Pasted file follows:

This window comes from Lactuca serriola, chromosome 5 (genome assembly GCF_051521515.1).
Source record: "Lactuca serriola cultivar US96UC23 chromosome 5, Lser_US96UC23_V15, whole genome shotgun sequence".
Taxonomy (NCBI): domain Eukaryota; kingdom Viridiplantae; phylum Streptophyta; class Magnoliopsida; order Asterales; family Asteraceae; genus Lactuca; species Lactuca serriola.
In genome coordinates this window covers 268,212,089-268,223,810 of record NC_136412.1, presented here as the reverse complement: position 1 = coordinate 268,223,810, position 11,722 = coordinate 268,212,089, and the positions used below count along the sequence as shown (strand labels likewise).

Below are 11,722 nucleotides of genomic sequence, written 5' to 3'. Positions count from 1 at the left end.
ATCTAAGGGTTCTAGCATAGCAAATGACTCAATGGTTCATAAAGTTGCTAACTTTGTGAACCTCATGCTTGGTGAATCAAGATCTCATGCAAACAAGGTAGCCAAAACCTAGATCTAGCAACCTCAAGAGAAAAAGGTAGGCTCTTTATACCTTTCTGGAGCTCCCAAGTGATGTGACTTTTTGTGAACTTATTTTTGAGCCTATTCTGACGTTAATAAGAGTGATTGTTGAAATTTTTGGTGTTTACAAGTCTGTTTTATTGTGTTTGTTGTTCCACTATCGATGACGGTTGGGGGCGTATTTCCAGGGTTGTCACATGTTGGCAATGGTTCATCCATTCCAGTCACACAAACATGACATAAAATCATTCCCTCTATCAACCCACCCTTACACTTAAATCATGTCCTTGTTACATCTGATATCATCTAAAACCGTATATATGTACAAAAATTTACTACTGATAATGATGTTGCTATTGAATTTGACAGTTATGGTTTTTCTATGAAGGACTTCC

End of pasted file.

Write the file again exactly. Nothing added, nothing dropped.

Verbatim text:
This window comes from Lactuca serriola, chromosome 5 (genome assembly GCF_051521515.1).
Source record: "Lactuca serriola cultivar US96UC23 chromosome 5, Lser_US96UC23_V15, whole genome shotgun sequence".
Taxonomy (NCBI): domain Eukaryota; kingdom Viridiplantae; phylum Streptophyta; class Magnoliopsida; order Asterales; family Asteraceae; genus Lactuca; species Lactuca serriola.
In genome coordinates this window covers 268,212,089-268,223,810 of record NC_136412.1, presented here as the reverse complement: position 1 = coordinate 268,223,810, position 11,722 = coordinate 268,212,089, and the positions used below count along the sequence as shown (strand labels likewise).

Below are 11,722 nucleotides of genomic sequence, written 5' to 3'. Positions count from 1 at the left end.
ATCTAAGGGTTCTAGCATAGCAAATGACTCAATGGTTCATAAAGTTGCTAACTTTGTGAACCTCATGCTTGGTGAATCAAGATCTCATGCAAACAAGGTAGCCAAAACCTAGATCTAGCAACCTCAAGAGAAAAAGGTAGGCTCTTTATACCTTTCTGGAGCTCCCAAGTGATGTGACTTTTTGTGAACTTATTTTTGAGCCTATTCTGACGTTAATAAGAGTGATTGTTGAAATTTTTGGTGTTTACAAGTCTGTTTTATTGTGTTTGTTGTTCCACTATCGATGACGGTTGGGGGCGTATTTCCAGGGTTGTCACATGTTGGCAATGGTTCATCCATTCCAGTCACACAAACATGACATAAAATCATTCCCTCTATCAACCCACCCTTACACTTAAATCATGTCCTTGTTACATCTGATATCATCTAAAACCGTATATATGTACAAAAATTTACTACTGATAATGATGTTGCTATTGAATTTGACAGTTATGGTTTTTCTATGAAGGACTTCC